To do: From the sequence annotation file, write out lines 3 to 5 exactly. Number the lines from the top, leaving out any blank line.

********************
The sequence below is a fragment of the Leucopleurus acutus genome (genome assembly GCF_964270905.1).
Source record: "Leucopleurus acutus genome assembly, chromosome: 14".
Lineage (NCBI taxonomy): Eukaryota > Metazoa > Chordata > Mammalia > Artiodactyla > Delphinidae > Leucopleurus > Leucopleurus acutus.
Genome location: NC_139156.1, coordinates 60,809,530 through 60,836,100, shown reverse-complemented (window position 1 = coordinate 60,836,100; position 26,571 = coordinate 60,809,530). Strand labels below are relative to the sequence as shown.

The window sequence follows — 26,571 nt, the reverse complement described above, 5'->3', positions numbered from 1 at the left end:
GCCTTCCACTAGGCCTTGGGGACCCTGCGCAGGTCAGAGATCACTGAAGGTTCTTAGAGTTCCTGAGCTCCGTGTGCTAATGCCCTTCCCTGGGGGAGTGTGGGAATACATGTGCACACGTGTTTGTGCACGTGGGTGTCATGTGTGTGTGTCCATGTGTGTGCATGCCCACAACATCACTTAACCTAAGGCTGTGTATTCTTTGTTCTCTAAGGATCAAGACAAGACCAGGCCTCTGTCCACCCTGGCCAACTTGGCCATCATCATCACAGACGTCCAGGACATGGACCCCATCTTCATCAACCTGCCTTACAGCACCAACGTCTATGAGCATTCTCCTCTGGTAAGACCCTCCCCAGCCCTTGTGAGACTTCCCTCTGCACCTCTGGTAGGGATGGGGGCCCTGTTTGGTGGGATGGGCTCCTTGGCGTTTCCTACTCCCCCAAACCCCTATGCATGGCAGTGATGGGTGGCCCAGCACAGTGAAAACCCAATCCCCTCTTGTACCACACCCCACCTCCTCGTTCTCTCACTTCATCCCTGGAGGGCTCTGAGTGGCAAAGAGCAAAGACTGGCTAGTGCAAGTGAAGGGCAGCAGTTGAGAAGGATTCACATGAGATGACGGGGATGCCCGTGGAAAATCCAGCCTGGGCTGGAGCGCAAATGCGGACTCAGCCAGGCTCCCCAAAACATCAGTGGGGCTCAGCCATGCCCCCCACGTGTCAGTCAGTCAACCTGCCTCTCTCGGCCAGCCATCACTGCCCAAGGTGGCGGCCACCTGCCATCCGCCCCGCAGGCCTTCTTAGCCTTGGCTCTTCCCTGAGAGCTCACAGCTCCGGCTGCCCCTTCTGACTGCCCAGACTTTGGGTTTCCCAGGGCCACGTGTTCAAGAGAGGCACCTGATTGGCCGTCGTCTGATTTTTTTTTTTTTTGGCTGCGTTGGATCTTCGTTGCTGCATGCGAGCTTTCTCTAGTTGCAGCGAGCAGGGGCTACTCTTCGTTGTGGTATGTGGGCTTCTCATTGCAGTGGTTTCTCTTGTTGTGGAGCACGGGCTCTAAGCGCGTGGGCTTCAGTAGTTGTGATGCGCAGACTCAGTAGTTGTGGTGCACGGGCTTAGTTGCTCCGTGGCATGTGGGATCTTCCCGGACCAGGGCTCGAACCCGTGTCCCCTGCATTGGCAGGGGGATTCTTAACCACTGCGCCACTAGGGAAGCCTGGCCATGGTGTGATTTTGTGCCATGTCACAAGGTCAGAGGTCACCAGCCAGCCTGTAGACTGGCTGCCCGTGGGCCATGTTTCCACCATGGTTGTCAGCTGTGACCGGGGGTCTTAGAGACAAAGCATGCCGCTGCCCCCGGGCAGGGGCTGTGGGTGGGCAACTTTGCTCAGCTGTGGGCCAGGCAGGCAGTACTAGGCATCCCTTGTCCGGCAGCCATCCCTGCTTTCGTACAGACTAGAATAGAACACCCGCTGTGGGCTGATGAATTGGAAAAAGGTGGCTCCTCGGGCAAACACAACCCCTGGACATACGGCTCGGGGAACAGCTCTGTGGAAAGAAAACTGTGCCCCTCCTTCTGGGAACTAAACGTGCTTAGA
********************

Lineage (NCBI taxonomy): Eukaryota > Metazoa > Chordata > Mammalia > Artiodactyla > Delphinidae > Leucopleurus > Leucopleurus acutus.
Genome location: NC_139156.1, coordinates 60,809,530 through 60,836,100, shown reverse-complemented (window position 1 = coordinate 60,836,100; position 26,571 = coordinate 60,809,530). Strand labels below are relative to the sequence as shown.

The window sequence follows — 26,571 nt, the reverse complement described above, 5'->3', positions numbered from 1 at the left end: